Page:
Even celebrities are jumping on this bandwagon: the actress Florence Pugh had a go, and pronounced her pickle “yummy”; Lily James, however, declared hers “disgusting”. Van Holten does a whole line of similar products – pickle-flavoured ice lollies; bottles of pickle brine for mixing in cocktails – and you have to applaud the company’s “genius”, for “turning a cheap thing already lurking in most people’s fridge” into something so seemingly desirable.

An Italian restaurant for coeliacs

Plant Club’s pizzas and pasta dishes are gluten-free and vegan

Plant Club’s pizzas and pasta dishes are gluten-free and vegan
(Image credit: )

With all that pizza and pasta, Italian cuisine can be rather gluten-heavy, said Giulia Crouch in The Times. And so the idea of a gluten-free Italian restaurant, specialising in pizza and pasta, might seem an odd one. But that’s what Sicilian-born chef Antonio Alderuccio has created. At Plant Club in Newington Green, in north London, the pasta dishes and pizzas are not only gluten-free, but also vegan.

Alderuccio, 34, became interested in the possibility of gluten-free pizza eight years ago, after meeting a woman who was coeliac and diabetic. He began experimenting in earnest during lockdown, working for months to create a dough without the gluten but with the “characteristic stretchy quality”. Once he’d cracked it, he began selling gluten-free pizzas on Deliveroo; sales rocketed, and this year he opened Plant Club, which is proving similarly popular. Alderuccio views his work as a “necessity”. He says that he remembers a customer crying, “because he’d never been able to eat in an Italian restaurant before. He was so happy to have a beer and pizza.”

Why desserts are disappearing

Puddings are becoming less plentiful

Puddings are becoming less plentiful
(Image credit: Stephen Barnes/Food and Drink/Alamy Stock Photo )

A change is taking place in the world of restaurant dining, said Tony Naylor in The Observer: puddings are becoming less plentiful – and less ambitious. There are still places that “go big on dessert”, but in most modern, independent restaurants, you’ll find no more than four on the menu, and sometimes only one or two. Partly this is down to diners becoming more likely to forego dessert – giving restaurants less incentive to offer them. It’s also the case that pastry chefs are becoming scarcer – and more expensive to hire. Many have left restaurants to take up more lucrative, and less taxing, work in patisseries or bakery-cafés, or to work as consultants.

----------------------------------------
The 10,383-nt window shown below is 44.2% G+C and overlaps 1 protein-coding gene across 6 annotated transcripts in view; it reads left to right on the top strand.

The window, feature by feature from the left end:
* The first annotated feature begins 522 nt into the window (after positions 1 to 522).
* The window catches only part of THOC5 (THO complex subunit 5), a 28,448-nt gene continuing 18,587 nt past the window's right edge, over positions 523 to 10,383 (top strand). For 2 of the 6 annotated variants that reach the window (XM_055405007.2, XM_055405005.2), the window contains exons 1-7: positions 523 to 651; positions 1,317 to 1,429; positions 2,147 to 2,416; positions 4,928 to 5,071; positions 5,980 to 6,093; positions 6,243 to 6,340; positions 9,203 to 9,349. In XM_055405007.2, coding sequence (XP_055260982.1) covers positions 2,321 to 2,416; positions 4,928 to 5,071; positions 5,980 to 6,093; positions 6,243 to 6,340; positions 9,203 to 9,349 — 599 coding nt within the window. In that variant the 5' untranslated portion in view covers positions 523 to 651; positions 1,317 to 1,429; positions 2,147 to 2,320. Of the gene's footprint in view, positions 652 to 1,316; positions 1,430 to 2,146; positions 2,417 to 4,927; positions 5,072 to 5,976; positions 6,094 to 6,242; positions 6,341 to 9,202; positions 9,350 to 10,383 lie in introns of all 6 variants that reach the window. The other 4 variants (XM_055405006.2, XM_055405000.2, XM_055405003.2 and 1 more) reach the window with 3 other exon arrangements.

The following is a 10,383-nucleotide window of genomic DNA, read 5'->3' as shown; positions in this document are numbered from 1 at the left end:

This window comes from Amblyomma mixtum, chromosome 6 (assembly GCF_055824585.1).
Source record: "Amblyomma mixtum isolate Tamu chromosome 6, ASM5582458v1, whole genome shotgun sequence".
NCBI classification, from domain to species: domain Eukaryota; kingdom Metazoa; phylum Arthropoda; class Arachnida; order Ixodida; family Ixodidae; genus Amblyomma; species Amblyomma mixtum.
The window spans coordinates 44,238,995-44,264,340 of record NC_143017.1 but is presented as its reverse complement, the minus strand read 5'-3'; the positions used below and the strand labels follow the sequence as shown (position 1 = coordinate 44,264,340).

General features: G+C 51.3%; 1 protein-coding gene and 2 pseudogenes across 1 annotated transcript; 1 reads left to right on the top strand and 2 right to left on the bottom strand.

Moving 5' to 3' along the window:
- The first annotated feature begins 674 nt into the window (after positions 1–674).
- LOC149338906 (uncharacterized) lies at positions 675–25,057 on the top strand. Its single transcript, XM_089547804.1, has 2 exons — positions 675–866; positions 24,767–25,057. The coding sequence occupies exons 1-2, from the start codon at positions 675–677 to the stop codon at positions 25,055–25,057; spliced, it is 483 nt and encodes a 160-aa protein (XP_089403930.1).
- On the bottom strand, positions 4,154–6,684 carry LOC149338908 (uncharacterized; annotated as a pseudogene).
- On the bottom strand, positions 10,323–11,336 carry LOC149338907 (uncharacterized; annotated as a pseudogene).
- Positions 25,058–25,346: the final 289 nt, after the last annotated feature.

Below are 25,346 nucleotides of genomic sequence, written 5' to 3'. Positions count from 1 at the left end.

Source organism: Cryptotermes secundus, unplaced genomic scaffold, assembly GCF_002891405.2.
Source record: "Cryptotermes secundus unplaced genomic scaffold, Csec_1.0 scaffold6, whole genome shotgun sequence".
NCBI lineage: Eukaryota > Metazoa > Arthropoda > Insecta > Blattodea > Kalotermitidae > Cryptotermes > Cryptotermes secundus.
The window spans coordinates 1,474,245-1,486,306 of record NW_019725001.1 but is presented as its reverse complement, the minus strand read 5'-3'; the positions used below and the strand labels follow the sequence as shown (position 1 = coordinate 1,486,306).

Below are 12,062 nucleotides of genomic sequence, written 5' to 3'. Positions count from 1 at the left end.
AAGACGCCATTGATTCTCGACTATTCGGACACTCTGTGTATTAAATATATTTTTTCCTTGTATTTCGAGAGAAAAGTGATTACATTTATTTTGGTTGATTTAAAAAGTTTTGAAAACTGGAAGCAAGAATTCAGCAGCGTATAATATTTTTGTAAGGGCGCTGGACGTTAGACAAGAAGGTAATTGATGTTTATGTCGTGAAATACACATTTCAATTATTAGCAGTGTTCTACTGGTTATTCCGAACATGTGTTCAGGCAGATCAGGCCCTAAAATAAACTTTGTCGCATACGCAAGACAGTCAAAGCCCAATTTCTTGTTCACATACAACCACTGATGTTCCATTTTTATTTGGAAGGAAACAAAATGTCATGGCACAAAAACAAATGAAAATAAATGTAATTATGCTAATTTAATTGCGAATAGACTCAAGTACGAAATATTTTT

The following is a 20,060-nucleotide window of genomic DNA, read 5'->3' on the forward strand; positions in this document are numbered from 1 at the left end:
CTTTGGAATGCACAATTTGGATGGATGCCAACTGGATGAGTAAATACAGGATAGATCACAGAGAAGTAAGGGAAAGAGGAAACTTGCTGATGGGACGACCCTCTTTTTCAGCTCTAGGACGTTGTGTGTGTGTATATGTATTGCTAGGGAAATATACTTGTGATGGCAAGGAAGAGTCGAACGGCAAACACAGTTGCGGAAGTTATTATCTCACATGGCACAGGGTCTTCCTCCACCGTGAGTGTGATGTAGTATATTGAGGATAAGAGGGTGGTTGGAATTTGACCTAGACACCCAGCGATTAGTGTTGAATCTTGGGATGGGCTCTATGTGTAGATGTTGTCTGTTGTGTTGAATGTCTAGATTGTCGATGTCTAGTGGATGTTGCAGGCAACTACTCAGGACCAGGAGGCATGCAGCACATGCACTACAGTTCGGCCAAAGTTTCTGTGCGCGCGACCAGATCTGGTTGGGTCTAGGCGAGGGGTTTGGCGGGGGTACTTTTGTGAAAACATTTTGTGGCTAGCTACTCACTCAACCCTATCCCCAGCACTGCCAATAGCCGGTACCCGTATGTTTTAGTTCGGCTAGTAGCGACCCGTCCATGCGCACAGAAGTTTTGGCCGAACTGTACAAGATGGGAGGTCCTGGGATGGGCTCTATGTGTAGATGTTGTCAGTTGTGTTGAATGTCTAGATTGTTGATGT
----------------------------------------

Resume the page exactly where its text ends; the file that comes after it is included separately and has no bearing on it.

With no dedicated pastry sections, restaurants have learnt to “box clever”. Puddings tend now to be “drawn from an increasingly narrow field”, with an emphasis on easily replicable, time-efficient formats: tart cases, meringues, parfaits. “Painstaking sugar work” is a thing of the past, as is “laminated pastry or tempering chocolate”. But as the restaurant critic Jay Rayner points out, it’s not that nothing is “going on in pastry”. It’s just that what is happening is migrating out of restaurants – into the coffee shops, bakeries and “stand-alone dessert bars” that are “booming” in parts of the country.

Making the best of asparagus season

British asparagus

British asparagus
(Image credit: Imagestopshop/Stockimo/Alamy Stock Photo)